My parents came to visit over Easter weekend. They came bearing food, packed in ice inside a casket-sized cooler so as to survive the 5-hour drive and/or a nuclear Armageddon. But not just typical holiday fare, a ham, dessert-based salad, etc. They also brought ingredients such as eggs, oil and frosting for making a cake mix.
That is what it’s come to, people of, well, whatever generation this is. Not only am I incapable of and/or uninterested in cooking a proper holiday feast, others are aware of that to the extent that they (sometimes properly) assume that I don’t even possess the most basic edible elements.
To be clear, this doesn’t bother me. I’m OK with lacking the drive and skills to, say, whip up a Thanksgiving turkey. I do cook at home – several times a week actually, and at least as frequently as my wife. It’s one of the ways I make up for my complete lack of manly abilities. Doing laundry is another.
I’m just as OK with people knowing that I can’t be counted on to provide the expected holiday meal. My wife and I enjoy good food – we just don’t go out of our way to make it happen. Pizza or Chinese food on Christmas? Cool.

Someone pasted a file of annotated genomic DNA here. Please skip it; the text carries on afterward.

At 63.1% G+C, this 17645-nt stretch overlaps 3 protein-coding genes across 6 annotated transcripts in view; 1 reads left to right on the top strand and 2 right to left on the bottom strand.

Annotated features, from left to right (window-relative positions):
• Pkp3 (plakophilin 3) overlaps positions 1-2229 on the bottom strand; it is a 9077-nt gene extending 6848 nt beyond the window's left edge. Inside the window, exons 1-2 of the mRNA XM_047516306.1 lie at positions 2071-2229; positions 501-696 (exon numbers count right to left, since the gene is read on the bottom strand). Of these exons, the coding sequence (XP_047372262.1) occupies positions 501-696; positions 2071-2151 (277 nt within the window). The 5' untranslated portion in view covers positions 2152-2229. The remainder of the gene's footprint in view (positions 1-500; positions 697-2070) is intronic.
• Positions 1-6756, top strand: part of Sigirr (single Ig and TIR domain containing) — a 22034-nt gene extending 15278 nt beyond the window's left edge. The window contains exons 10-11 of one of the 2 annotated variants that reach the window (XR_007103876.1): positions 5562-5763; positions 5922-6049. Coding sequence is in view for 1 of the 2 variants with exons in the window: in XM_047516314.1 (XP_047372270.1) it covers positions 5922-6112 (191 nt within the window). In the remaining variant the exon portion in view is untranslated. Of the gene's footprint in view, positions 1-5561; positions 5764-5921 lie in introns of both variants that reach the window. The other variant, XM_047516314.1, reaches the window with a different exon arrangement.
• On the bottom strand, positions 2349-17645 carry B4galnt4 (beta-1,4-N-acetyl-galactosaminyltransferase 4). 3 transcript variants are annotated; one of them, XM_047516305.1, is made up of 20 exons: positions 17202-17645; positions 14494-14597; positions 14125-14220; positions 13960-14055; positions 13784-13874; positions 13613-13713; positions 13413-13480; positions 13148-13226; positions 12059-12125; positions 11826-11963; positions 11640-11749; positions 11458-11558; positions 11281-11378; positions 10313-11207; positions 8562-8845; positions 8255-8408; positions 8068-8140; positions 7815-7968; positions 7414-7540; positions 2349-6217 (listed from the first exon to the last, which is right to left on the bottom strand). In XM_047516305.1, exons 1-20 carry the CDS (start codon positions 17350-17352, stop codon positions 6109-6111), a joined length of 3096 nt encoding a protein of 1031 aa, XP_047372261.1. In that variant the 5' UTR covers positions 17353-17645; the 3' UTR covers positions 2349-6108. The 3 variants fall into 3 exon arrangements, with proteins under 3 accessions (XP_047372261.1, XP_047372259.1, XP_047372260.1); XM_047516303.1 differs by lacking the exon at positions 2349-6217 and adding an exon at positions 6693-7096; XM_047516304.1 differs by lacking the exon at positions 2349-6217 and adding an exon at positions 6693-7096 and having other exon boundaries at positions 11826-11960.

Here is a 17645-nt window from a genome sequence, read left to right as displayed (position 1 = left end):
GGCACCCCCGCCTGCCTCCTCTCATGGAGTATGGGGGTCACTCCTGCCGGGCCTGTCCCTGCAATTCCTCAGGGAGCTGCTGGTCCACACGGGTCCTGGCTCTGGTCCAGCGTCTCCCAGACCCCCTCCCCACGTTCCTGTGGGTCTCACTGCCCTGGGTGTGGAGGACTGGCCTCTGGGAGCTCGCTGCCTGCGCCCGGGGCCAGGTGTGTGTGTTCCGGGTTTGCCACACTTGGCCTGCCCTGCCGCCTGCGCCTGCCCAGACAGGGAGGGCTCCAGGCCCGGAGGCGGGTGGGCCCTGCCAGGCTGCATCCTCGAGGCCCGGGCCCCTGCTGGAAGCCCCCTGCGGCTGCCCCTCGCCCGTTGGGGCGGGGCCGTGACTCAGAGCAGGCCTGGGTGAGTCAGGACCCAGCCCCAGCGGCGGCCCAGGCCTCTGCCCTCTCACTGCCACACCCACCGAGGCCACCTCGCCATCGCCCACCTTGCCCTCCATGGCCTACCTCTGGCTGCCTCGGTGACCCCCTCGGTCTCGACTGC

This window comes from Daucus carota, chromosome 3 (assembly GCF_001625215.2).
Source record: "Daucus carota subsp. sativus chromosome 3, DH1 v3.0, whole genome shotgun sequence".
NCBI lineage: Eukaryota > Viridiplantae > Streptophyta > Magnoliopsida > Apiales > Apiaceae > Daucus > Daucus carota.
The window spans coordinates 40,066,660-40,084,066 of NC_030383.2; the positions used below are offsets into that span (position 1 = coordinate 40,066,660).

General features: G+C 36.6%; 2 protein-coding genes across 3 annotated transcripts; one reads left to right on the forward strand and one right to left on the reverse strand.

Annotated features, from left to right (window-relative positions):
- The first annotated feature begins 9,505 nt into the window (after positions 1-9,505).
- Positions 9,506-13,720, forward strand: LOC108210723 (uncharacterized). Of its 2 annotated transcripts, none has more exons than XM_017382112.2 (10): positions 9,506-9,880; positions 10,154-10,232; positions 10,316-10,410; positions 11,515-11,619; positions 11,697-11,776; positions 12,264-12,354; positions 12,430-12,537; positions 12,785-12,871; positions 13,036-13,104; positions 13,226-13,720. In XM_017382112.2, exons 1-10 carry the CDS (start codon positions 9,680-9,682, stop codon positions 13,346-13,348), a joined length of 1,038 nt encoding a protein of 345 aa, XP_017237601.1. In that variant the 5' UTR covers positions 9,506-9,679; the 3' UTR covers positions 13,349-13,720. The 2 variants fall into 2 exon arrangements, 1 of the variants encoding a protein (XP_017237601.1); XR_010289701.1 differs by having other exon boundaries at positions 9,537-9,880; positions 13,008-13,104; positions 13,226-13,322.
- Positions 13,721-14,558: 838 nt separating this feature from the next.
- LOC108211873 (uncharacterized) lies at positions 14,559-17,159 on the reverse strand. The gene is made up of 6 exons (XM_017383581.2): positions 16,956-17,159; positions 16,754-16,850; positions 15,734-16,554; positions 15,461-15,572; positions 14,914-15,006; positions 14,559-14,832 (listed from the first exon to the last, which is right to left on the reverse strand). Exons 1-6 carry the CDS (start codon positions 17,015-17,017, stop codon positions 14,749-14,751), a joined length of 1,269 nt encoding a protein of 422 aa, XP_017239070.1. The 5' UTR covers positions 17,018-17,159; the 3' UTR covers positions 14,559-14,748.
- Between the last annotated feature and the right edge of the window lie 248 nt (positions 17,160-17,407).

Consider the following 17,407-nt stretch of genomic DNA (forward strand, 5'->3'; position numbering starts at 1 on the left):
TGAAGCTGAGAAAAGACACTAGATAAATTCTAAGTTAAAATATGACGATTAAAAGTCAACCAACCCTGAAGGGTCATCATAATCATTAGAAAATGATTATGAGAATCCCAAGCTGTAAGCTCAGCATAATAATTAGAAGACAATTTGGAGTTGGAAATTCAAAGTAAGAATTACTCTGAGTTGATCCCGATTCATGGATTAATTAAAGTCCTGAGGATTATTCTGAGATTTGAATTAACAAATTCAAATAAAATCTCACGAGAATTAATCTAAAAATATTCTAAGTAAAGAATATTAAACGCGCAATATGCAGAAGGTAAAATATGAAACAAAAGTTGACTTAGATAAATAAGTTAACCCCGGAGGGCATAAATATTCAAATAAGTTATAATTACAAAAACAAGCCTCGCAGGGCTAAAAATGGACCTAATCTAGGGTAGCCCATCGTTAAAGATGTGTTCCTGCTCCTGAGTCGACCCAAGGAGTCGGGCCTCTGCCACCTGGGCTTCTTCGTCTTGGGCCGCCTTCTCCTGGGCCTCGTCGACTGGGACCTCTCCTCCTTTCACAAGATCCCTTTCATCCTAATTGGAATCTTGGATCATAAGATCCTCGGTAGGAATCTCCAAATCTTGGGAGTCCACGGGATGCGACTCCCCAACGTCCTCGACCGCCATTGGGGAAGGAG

And I don’t think we’re alone in being indifferent to the traditional holiday meal. But that’s probably unimaginable to my parents’ generation and perhaps an abomination to my grandparents. Neither era is right or wrong; we just value different things and have different skill sets.
For example, I imagine the holiday meal being central to the entire year from a food standpoint in the 1930s. It was a big deal to eat well and in large proportion. There was probably an element of that in the ’50s given that families were largely larger than they are now. Today, I can drive 4 minutes in any direction and eat myself sick on any number of buffets be it Chinese or pizza or comfort food. And I like that, don’t see it as being lesser or lazy or anything of the sort.
But that’s not to say we don’t appreciate quality food. Ask our friends down at Queen City Bakery. It’s just that we’re plenty OK with eating good grub that we didn’t prepare; they’re the experts in that field.
There’s probably a community aspect in this, too. Creating, eating and cleaning up after a big meal is the center of the holiday. But, again, that doesn’t seem necessary, anymore. We’d just as soon as spend that time tending to our kids than slaving over a hot stove, especially since we’re not especially good at that. And that might be the crux of this discussion – being a killer cook almost certainly changes one’s outlook on the holiday meal. My grandma is better at baking chicken than she is at using her computer. The opposite is true for me. One’s not better or more valid than the other, they’re just differences that are growing over time and seem to get accentuated during holidays.